To help celebrate the holiday season, households around the world will display small wooden nutcrackers. Who uses a nutcracker during the holidays? You know the one – usually dressed as a soldier from a ballet or ice skating show. Once designed to crack open nuts ranging from walnuts to pecans, today they tend to serve decorative roles.
A world-class museum exists that tells the story of the nutcracker, with some more than 8,000 years old. Located in a Bavarian-style village located high in the Cascade Mountains of Washington, the Leavenworth Nutcracker Museum is a popular stop among the 3 million people who visit the village annually.
As you enter the museum, located on the second floor of a building along main street, you’re greeted by nutcrackers of various sizes, ranging from a few inches to a few feet. Once you pay the $5 admission (very reasonable), check out the short video on the history of the museum and its collection.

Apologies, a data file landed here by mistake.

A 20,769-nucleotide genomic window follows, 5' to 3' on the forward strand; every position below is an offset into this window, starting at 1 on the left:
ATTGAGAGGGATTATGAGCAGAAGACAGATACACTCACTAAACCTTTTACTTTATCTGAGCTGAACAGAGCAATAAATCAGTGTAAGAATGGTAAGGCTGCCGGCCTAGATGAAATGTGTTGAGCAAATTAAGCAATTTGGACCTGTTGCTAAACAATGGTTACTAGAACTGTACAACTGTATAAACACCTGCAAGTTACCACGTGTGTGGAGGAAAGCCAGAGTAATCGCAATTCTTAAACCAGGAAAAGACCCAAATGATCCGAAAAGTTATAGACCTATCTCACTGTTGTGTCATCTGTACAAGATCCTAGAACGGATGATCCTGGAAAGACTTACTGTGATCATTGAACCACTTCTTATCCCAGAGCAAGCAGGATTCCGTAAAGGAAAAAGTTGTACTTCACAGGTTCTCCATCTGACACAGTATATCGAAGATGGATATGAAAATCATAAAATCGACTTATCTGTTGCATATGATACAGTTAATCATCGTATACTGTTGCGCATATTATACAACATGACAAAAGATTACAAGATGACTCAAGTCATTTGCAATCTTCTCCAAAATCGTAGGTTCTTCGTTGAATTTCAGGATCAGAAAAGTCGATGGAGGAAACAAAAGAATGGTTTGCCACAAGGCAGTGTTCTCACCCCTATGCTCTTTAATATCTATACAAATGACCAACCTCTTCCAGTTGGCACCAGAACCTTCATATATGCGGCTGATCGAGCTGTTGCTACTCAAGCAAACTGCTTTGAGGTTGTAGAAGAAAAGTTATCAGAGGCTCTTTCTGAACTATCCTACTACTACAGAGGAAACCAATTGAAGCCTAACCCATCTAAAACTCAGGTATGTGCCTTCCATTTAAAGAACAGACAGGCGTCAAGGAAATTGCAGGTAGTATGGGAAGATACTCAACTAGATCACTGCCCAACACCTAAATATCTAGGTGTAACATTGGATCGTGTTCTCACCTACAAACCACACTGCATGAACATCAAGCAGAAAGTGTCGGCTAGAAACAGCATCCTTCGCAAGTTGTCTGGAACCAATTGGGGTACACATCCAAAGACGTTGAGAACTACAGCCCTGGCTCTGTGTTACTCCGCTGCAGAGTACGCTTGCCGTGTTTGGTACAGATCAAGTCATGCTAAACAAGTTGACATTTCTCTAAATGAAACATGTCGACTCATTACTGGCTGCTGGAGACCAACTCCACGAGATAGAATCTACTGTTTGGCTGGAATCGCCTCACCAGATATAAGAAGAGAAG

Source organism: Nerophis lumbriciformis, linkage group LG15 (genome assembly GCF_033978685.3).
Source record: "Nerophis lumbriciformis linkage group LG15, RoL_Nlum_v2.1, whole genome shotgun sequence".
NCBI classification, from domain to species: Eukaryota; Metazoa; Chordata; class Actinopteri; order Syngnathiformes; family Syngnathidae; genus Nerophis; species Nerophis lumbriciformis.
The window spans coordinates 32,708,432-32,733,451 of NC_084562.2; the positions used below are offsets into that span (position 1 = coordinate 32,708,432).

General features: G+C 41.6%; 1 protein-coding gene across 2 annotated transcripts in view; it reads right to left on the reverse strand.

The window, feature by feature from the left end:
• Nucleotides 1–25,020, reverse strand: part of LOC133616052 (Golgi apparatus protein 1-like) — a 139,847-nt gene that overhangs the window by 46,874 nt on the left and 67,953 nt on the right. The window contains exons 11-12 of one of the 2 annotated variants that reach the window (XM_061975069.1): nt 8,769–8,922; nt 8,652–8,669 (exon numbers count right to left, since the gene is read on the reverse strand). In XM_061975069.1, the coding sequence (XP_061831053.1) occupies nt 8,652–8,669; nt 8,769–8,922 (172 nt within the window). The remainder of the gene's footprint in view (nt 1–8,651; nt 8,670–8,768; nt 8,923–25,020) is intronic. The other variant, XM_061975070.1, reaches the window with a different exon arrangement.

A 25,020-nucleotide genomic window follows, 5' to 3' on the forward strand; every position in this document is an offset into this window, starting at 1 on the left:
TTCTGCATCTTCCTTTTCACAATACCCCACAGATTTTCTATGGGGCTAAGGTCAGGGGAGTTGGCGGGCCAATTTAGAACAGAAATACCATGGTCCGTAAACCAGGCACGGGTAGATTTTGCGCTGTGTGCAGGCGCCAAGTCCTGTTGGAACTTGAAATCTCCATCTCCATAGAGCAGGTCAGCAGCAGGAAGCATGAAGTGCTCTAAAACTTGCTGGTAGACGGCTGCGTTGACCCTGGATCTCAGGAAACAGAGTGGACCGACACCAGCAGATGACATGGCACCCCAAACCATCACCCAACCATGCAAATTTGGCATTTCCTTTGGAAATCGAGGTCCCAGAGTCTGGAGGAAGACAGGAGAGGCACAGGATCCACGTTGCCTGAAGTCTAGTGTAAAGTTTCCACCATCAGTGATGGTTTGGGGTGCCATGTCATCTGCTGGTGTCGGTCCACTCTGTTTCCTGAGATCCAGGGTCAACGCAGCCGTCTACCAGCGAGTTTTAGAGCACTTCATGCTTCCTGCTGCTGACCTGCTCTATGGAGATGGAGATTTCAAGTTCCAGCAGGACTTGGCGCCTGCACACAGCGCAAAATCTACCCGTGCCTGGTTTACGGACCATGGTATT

As you enter the exhibit area, take your picture with Karl, a six-foot tall nutcracker statue. Karl is one of the most popular photo ops in Leavenworth.
The collection consists of more than 6,000 nutcrackers displayed from floor to ceiling. The earliest nutcracker was an indented stone.
You’ll be impressed with the styles of nutcrackers. They come in all shapes and sizes, from vises and pliers to animals. They have our family’s favorites – squirrels and penguins. One of my favorite nutcrackers was an Eskimo holding a seal.
Nutcrackers include themed exhibits, including presidents, athletes and western characters, such as Buffalo Bill. They even have a Cowboy Santa Claus.
The museum offers an eclectic collection of nutcrackers, including miniature nutcrackers located inside nuts.
If you’re a fan of Disney or Sesame Street, you’ll love seeing the characters as nutcrackers. Mickey Mouse, Minnie Mouse, Big Bird and Snow White and her elves are among the characters on display.
The Nutcracker Museum’s collection is so large that you’ll want to plan to spend 2-3 hours there. As soon as you think you’re done, you turn a corner and see even more nutcrackers to learn about. We believe you’ll enjoy visiting the museum.
For more information on the Leavenworth Nutcracker Museum, please visit www.nutcrackermuseum.com.